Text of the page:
Provincially, in BC, it’s a mess. Federally we don’t have a choice.
Mulcair or what’s his name. The goofy guy.
Albertans do not assume that their good fortune is from the government. They know better. It’s hard work, skills and a willingness to better themselves. And so are the BC boys working in Alberta.

#251 Roland on 04.18.12 at 11:46 pm

Why is it that Canadians have such a hard time keeping touch with reality?

Alberta’s economy is about fossil fuel, and very little else. They can keep taxes relatively low only because of the currently high resource rents. Without oil and gas, Alberta would be almost as depressed as Saskatchewan was back in the 90’s.

Albertans remind a bit of Vancouverites. Talk to a Vancouverite and you’d think they put the mountains there themselves. Talk to an Albertan and you’d get the impression that natural resource endowments had nothing to do with their prosperity.

The sheer vanity and stupidity of these people are pretty staggering.

#252 Tony on 04.19.12 at 12:17 am

Re: #7 FTP – First Time Poster on 04.17.12 at 9:42 pm

Rates will drop this time again in Canada. America will see interest rates drop even further as unemployment rises in the coming months.

Not a chance. — Garth

#253 betamax on 04.19.12 at 2:57 am

Love the picture. Same thing happened to me back in my student days. As it wasn’t snowing, I made do by throwing the a–hole’s clothes in the garbage can. Good times.

#254 Derek R on 04.19.12 at 3:05 am

#240 Sticky on 04.18.12 at 8:28 pm wrote:
Property taxes should be used to pay for services in the respective community, not as a policy item to encourage or discourage home ownership.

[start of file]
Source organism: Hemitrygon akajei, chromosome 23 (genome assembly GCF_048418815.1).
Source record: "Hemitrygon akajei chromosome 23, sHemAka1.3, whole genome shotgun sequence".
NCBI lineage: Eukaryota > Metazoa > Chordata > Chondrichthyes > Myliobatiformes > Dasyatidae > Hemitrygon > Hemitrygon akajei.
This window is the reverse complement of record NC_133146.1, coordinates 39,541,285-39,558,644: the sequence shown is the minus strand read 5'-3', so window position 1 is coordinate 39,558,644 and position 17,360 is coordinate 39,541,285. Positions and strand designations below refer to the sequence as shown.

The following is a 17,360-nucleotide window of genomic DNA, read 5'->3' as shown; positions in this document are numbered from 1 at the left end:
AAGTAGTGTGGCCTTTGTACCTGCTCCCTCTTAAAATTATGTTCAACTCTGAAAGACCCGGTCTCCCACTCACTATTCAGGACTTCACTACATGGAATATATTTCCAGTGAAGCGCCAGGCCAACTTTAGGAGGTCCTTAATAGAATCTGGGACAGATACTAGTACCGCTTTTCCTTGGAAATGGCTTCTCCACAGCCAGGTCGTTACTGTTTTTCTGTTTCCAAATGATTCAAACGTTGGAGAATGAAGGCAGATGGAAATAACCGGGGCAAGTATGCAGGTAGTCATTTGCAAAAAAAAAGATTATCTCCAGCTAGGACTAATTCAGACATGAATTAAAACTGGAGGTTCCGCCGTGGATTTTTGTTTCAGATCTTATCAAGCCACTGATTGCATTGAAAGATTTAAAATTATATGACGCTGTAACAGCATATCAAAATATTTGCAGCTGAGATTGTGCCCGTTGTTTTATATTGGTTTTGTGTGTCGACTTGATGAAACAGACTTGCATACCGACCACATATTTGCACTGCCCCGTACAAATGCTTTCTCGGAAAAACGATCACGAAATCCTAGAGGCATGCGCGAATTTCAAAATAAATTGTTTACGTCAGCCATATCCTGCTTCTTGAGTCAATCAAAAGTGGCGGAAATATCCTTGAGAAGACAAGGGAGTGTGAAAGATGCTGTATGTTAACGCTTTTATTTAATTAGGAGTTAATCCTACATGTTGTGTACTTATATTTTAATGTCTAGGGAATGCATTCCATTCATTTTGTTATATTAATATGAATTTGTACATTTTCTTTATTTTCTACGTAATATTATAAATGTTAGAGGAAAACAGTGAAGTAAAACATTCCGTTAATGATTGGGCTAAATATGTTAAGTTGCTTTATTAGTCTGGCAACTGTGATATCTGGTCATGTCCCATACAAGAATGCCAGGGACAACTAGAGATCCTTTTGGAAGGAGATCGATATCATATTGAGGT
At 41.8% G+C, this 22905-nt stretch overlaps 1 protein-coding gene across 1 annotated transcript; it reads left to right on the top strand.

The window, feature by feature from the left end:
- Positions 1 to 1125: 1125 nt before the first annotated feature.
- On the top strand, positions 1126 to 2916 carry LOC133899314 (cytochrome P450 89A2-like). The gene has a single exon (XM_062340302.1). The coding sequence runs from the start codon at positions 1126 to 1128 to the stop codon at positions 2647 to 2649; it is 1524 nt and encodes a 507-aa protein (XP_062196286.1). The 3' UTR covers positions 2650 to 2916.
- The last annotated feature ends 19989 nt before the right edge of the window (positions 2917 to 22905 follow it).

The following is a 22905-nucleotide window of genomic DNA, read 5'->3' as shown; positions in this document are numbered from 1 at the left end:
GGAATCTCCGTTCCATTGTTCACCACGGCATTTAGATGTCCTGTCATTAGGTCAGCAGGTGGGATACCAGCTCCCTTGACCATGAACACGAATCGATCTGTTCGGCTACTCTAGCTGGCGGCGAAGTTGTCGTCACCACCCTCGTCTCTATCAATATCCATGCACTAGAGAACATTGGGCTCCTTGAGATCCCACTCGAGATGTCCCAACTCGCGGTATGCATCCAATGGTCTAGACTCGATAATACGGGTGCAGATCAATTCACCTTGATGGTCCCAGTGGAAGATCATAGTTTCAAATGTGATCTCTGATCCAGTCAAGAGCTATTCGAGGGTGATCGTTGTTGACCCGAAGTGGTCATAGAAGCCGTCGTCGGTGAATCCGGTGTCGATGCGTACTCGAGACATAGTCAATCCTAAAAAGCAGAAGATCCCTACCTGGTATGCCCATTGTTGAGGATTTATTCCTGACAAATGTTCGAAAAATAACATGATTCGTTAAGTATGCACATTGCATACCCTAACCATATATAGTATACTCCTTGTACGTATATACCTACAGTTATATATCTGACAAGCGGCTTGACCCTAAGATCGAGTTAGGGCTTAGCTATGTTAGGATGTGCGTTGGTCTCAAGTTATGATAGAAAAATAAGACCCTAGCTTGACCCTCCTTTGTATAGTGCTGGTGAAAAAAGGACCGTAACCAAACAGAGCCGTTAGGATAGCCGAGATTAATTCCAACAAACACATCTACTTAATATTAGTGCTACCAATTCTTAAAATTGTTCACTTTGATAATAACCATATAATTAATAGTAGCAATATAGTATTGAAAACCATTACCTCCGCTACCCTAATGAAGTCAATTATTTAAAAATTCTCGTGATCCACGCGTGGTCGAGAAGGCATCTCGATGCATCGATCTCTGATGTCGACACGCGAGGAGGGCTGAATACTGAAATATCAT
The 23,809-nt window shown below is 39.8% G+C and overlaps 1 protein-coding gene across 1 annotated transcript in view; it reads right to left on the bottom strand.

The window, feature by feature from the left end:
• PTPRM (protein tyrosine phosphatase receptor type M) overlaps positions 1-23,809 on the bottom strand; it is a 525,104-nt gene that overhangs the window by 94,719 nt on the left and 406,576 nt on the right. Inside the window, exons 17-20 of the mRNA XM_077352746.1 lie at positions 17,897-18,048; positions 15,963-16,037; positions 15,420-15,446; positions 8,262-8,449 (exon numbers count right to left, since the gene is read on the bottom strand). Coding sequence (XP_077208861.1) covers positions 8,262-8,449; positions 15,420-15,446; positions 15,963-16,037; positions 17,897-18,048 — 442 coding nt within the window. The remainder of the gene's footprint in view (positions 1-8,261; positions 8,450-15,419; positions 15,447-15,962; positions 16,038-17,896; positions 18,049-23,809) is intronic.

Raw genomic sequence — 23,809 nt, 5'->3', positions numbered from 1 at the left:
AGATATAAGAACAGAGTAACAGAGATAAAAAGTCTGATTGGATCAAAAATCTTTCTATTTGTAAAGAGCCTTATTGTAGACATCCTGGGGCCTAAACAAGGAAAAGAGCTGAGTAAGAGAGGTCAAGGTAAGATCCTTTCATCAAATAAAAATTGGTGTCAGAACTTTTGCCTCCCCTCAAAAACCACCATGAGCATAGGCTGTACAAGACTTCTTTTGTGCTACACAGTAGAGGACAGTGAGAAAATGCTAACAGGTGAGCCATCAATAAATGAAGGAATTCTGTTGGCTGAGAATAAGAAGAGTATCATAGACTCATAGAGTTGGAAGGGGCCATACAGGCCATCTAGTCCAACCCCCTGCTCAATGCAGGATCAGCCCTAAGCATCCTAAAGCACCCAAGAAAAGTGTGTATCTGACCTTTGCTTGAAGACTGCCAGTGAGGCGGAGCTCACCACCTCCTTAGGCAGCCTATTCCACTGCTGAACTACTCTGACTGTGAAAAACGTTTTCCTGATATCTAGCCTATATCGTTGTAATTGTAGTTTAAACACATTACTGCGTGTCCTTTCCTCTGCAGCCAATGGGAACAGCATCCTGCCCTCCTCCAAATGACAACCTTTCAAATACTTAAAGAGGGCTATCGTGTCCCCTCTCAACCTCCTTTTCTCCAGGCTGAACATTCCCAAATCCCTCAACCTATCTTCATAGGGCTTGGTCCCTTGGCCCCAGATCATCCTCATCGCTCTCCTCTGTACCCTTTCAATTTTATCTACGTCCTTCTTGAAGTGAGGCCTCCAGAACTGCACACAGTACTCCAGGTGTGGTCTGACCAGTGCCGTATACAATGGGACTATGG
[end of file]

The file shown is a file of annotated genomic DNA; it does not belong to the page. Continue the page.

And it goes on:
I always love it when people say “should”. It shows that they know it’s a matter of opinion.

Fact is that lower property taxes encourage higher house prices. Doesn’t matter whether they “should” or not. They just do. And high house prices discourage ownership for anyone who doesn’t have access to a boatload of money. Areas with low property taxes tend to have higher house prices and more renters. It may not be a deliberate policy but it sure is an “unintended consequence”.

Retired people have lower income then when they were working…so lowering the income tax for them does not mean much in many cases.

Retired people also often have smaller houses than when they were working…so raising the property tax for them does not mean so much in many cases. I’ve just downsized myself for instance, saving a lot of future property tax payments. Anybody who doesn’t? Well, that’s their free choice freely made.

I know of communities where inflated prices and their reassessed property taxes are forcing retirees to sell and move…they cant afford to pay the taxes on homes they have been in for a generation.

Lucky them, being able to sell up and move to reduce their taxes. If they move to a rental, they can even cut their property taxes to zero.

If it was consumption taxes that had been raised there’s no way that many of them would have been able to do that. Sure they can cut their consumption to a certain point but once the minimum has been reached that’s it. And a lot of retired people are already at the minimum

Raising consumption taxes encourages people to save…and if they choose to consume more, then they can, but pay more for it.

It puts control into the hands of the consumer